A Word to Texas Manufacturing Concerns

Even though Texas does not regulate workers’ compensation and there is no law on the books requiring manufacturers to carry workers’ compensation insurance, going without puts your company at extreme risk. First, look at why workers’ compensation is a legally required insurance coverage in all other states. The reason is obviously because of the inherent risk employees are exposed to on the job.


OSHA has clearly defined these risks and has set best practice guidelines to comply with. Just one injury on the job resulting in lifelong disabilities or death can lead to bankruptcy if not insured. For this reason, it is imperative to weigh the financial and ethical risks of going uninsured. Not only does workers’ comp protect employees, but it protects the very business you have put your resources into. These resources are financial and personal, so it saves you from carrying adequate coverage and those employees depending on you to have their best interests at heart.


Tips for Setting Safety Protocol at Your Plant

There are several ways to ensure that you remain compliant with regulations while also seeing to the health and wellbeing of your employees. Depending on the size of your manufacturing plant, you could assign safety monitors by department or as a company-wide safety director. These employees would be responsible for regular safety checks within their respective departments or the entire plant.


Create a safety checklist they should use to evaluate each of the triggers as identified by OSHA. These employees can also be sent to OSHA-approved training classes for more in-depth safety and hazard prevention education. Some types of liability insurance may offer discounts in premiums for those companies that employ OSHA-certified safety inspectors. Remember that your plant will be inspected regularly by OSHA-approved state inspectors, so having a qualified safety director on staff is a huge benefit.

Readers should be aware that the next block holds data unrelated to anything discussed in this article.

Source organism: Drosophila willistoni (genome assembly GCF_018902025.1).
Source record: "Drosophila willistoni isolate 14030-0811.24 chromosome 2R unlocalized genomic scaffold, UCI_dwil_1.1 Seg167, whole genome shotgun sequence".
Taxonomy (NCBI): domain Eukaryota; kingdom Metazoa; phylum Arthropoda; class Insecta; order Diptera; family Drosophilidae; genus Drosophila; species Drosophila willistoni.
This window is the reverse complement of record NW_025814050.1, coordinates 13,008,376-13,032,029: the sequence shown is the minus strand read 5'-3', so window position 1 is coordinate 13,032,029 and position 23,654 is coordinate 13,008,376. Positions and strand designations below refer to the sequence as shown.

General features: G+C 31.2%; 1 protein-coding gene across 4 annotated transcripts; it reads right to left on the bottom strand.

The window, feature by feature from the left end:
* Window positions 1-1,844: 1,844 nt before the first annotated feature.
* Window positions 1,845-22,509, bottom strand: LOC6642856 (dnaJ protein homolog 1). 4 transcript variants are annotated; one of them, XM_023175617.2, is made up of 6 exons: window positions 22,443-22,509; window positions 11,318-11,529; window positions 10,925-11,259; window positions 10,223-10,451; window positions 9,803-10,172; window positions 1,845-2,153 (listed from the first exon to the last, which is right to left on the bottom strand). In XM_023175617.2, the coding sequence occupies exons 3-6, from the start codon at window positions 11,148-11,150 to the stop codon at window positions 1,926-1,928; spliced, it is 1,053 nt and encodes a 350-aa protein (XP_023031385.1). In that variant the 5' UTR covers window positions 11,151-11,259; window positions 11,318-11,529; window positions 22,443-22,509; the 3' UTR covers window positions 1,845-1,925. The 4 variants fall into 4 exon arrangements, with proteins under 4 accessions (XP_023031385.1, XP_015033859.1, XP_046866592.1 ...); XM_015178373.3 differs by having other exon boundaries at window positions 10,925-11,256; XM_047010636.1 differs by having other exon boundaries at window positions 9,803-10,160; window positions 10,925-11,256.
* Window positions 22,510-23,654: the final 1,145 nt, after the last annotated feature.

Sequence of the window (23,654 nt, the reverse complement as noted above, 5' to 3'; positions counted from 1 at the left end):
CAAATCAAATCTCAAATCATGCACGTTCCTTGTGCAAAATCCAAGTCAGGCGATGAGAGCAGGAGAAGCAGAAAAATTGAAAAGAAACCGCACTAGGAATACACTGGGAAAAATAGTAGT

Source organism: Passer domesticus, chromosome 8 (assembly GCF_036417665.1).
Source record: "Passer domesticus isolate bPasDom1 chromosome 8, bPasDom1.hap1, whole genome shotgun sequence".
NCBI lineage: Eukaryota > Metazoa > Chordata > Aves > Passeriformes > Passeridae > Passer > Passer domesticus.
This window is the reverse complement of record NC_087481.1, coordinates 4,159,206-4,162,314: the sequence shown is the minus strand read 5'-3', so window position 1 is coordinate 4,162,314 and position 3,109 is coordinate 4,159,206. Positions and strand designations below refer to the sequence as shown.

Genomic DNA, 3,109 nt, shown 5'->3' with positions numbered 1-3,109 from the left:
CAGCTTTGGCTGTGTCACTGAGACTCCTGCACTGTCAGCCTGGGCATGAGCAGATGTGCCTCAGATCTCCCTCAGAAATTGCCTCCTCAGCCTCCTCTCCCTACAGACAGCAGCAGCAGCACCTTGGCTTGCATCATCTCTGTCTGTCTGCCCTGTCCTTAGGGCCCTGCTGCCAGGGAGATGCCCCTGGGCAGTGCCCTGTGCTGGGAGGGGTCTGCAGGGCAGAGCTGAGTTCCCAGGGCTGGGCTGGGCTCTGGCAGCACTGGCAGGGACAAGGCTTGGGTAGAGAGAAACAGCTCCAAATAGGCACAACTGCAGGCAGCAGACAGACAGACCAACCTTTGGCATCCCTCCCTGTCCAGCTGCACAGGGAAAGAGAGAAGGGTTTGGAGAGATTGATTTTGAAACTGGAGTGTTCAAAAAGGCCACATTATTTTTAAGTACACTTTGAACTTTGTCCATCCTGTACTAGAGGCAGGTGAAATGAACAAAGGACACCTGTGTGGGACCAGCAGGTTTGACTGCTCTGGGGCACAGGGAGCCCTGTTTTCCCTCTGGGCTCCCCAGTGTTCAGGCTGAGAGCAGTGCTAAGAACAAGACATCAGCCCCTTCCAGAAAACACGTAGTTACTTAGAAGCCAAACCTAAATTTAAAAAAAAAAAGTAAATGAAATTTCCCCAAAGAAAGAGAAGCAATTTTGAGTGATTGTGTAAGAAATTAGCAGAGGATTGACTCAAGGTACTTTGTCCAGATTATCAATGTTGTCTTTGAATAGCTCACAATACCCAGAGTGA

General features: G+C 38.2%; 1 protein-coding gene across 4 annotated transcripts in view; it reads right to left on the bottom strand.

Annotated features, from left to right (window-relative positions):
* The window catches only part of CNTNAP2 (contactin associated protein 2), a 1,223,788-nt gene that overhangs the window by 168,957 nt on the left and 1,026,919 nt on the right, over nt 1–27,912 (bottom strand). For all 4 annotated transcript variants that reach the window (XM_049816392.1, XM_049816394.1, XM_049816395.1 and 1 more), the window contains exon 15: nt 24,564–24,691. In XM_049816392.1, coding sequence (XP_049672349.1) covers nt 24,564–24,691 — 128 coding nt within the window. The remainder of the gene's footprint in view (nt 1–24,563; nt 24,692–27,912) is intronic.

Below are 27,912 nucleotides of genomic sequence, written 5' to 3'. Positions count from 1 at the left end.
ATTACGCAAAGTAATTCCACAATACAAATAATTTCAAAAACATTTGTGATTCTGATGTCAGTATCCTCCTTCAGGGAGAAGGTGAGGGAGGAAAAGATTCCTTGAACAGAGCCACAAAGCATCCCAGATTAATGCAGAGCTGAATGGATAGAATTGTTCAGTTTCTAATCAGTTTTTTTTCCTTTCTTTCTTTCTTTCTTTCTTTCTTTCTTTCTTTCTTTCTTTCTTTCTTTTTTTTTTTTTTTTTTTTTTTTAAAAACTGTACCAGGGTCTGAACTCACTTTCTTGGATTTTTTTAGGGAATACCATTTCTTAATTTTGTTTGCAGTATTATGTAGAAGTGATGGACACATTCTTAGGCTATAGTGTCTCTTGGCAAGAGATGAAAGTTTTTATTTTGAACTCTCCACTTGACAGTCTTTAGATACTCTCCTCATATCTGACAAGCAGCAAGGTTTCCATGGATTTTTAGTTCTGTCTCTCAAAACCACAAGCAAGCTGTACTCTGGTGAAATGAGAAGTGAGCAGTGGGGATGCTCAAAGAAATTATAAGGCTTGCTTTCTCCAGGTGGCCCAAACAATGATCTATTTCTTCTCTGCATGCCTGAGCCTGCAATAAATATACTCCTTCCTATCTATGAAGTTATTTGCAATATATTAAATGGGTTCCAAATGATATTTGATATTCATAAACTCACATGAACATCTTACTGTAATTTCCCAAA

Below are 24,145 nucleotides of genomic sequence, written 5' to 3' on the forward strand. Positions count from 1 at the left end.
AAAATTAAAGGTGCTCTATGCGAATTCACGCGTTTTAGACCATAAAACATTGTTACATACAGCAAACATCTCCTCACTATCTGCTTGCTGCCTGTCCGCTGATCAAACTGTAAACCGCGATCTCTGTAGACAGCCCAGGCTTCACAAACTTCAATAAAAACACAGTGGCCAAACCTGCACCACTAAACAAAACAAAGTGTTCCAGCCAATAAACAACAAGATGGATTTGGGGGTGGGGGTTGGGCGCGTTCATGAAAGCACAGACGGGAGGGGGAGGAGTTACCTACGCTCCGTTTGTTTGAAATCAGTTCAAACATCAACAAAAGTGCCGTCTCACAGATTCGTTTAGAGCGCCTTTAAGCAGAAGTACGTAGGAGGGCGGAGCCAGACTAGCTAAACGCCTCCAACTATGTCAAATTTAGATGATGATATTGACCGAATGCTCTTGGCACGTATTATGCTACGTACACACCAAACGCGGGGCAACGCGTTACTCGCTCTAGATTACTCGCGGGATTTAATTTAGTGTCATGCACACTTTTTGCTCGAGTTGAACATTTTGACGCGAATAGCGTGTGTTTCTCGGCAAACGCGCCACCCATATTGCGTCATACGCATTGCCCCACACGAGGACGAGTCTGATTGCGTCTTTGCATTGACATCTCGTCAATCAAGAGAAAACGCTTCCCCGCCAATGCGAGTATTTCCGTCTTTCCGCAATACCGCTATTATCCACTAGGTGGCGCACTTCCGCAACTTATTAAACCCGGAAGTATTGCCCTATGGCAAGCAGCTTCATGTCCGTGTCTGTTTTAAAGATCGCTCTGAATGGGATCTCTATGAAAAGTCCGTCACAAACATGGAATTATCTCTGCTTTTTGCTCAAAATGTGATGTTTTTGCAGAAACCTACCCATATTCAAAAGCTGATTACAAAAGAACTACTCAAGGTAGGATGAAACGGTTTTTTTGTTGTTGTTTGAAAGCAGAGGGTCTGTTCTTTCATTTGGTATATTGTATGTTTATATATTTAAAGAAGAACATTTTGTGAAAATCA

Your Key Takeaway

The final point you should take away from all this is that safety and hazard protection is a two-way street. By protecting your employees from potential risks, you are watching the business you are running. In manufacturing, the smallest detail left unattended could result in a major loss, which could have easily been avoided if the advice mentioned above had been followed.


You may also want to set your insurance policy limits higher than those mandated by law simply as an extra layer of protection for you, your business, and those who depend on that paycheck to keep food on the table and a roof over their heads. Not only will you benefit financially by protecting your business, but you will also be establishing a company culture that cares for every person on the payroll, no matter how menial their positions. The safety of everyone involved is in your hands, so don’t leave it to OSHA to decide their fate.